Abuse crisis, day of discernment, prayer top agenda for Baltimore meeting

WASHINGTON — Discussion and voting on concrete measures to address the abuse crisis and a day of spiritual discernment and prayer will top the agenda for the U.S. bishops when they meet Nov. 12-14 for the fall general assembly in Baltimore.

Prelates pray during the 2017 fall general assembly of the U.S. Conference of Catholic Bishops in Baltimore. Discussion and voting on concrete measures to address the abuse crisis and a day of spiritual discernment and prayer will top the agenda for the U.S. bishops when they meet Nov. 12-14 in Baltimore. (CNS photo/Bob Roller)

Public sessions of the assembly also will be livestreamed live tweeted and carried via satellite, said an Oct. 29 news release from the U.S. Conference of Catholic Bishops.

The assembly will begin Nov. 12 with an address by Cardinal Daniel N. DiNardo of Galveston-Houston, who is USCCB president, as well as remarks by Archbishop Christophe Pierre, papal nuncio to the United States.

The body of bishops will then adjourn to an on-site chapel for a full day of spiritual discernment and prayer. This will be followed by a Mass celebrated at the site of the assembly that evening.

In a letter sent late Oct. 27 to all U.S. bishops, Cardinal DiNardo asked them to spend seven days before the meeting, from Nov. 5 to Nov. 11, in “intensified” prayer, fasting and reparation to prepare for their general assembly in Baltimore.

During their business sessions, the U.S. bishops will discuss and vote on a series on concrete measures to respond to the abuse, including those approved for their agenda at the September meeting of the Administrative Committee.

Actions approved by the committee Sept. 19 and to be voted on include approving the establishment of a third-party confidential reporting system for claims of any abuse by bishops.

Committee members also instructed the bishops’ Committee on Canonical Affairs and Church Governance to develop proposals for policies addressing restrictions on bishops who were removed or resigned because of allegations of abuse of minors or adults.

They also initiated the process of developing a code of conduct for bishops regarding sexual misconduct with a minor or adult or “negligence in the exercise of his office related to such cases.”

The Administrative Committee consists of the officers, chairmen and regional representatives of the USCCB. The committee, which meets in March and September, is the highest authority of the USCCB outside of the full body of bishops when they meet for their fall and spring general assemblies.

In Baltimore the bishops also will hear reports from the National Advisory Council and National Review Board.

They also will vote on a proposed pastoral on racism titled “Open Wide Our Hearts: The Enduring Call to Love — A Pastoral Letter Against Racism.”

“Despite many promising strides made in our country, the ugly cancer of racism still infects our nation,” the proposed document says. “Racist acts are sinful because they violate justice. They reveal a failure to acknowledge the human dignity of the persons offended, to recognize them as the neighbors Christ calls us to love.”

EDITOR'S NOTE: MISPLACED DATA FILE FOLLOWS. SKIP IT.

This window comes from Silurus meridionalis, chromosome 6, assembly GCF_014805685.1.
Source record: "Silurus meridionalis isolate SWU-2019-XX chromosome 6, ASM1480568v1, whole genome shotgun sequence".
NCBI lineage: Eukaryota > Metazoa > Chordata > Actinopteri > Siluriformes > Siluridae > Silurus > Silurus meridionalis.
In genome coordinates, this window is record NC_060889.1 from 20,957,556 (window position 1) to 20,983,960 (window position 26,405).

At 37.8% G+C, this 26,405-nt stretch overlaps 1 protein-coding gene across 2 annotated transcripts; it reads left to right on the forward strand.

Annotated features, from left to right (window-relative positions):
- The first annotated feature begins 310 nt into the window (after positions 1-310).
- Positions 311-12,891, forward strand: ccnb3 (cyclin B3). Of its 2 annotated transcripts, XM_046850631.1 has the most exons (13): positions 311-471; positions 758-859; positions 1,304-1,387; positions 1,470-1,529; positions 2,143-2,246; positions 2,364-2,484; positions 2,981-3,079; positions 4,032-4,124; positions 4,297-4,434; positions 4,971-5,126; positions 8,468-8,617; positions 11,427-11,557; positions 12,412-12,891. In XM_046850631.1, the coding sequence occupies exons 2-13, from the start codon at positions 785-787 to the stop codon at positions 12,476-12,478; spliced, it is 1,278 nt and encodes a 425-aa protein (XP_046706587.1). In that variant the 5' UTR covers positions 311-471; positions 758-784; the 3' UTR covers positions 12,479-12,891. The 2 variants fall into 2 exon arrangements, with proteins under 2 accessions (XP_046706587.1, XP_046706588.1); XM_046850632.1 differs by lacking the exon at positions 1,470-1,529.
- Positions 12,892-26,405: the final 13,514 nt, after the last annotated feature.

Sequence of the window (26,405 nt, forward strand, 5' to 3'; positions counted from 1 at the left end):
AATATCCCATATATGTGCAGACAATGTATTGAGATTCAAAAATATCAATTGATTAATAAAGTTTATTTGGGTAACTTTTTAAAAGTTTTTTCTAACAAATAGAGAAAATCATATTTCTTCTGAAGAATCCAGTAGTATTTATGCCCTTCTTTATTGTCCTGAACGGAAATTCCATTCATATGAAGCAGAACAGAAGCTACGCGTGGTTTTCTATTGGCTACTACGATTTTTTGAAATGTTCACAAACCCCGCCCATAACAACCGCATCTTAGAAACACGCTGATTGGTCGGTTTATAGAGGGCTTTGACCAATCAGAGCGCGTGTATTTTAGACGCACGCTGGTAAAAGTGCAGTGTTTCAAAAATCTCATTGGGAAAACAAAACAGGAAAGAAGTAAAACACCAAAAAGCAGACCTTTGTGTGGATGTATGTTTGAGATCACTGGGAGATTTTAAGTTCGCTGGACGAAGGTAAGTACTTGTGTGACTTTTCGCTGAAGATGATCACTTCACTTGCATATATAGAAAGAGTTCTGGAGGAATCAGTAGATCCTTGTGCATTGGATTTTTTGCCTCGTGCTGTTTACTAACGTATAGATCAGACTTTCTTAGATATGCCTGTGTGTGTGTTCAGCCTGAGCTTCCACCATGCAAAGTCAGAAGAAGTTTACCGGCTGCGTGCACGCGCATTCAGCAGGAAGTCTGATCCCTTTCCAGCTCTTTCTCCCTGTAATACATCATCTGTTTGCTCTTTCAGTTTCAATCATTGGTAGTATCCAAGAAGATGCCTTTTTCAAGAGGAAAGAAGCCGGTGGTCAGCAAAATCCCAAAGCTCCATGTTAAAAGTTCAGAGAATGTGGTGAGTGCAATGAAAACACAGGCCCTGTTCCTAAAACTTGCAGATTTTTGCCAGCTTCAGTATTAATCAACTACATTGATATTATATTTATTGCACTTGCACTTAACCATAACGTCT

They also will hear a report on the now-concluded Synod of Bishops on young people, the faith and vocational discernment, will vote on a 2019 budget as well as voted for a USCCB treasurer-elect and a couple of committee chairmen and five chairman-elect.

The new chairmen to be voted on are for the Committee on Catholic Education and the Committee on National Collections. The late Bishop Joseph R. Cistone of Saginaw, Michigan, had been elected chairman elect for the collections committee last November and was to begin a three-year term as chairman at the end of this year’s general assembly. He died Oct. 16.

Chairmen-elect will be chosen for the Committee on Clergy, Consecrated Life and Religious Vocations; the Committee on Divine Worship; the Committee on Domestic Justice and Human Development; the Committee on Laity, Marriage, Family Life and Youth; and the Committee on Migration.

Also on the agenda will be a voice vote to endorse the sainthood cause of Sister Thea Bowman, the granddaughter of slaves and the only African-American member of the Franciscan Sisters of Perpetual Adoration. The request comes from Bishop Joseph R. Kopacz of Jackson, Mississippi — where Sister Bowman grew up and also where she ministered in her last years while taking care of her aging parents while subsequently fighting cancer herself.

Public sessions of the discussions and votes during the general assembly as well as portions of the day of spiritual discernment will be available via livestream at: http://www.usccb.org/live.

News updates, vote totals, texts of addresses and presentations and other materials will be posted to this page: www.usccb.org/meetings as soon as possible. Those wishing to follow the meeting on social media can use the hashtag #USCCB18 and follow on Twitter (@USCCB) as well as on Facebook, www.facebook.com/usccb, and Instagram, https://instagram.com/usccb.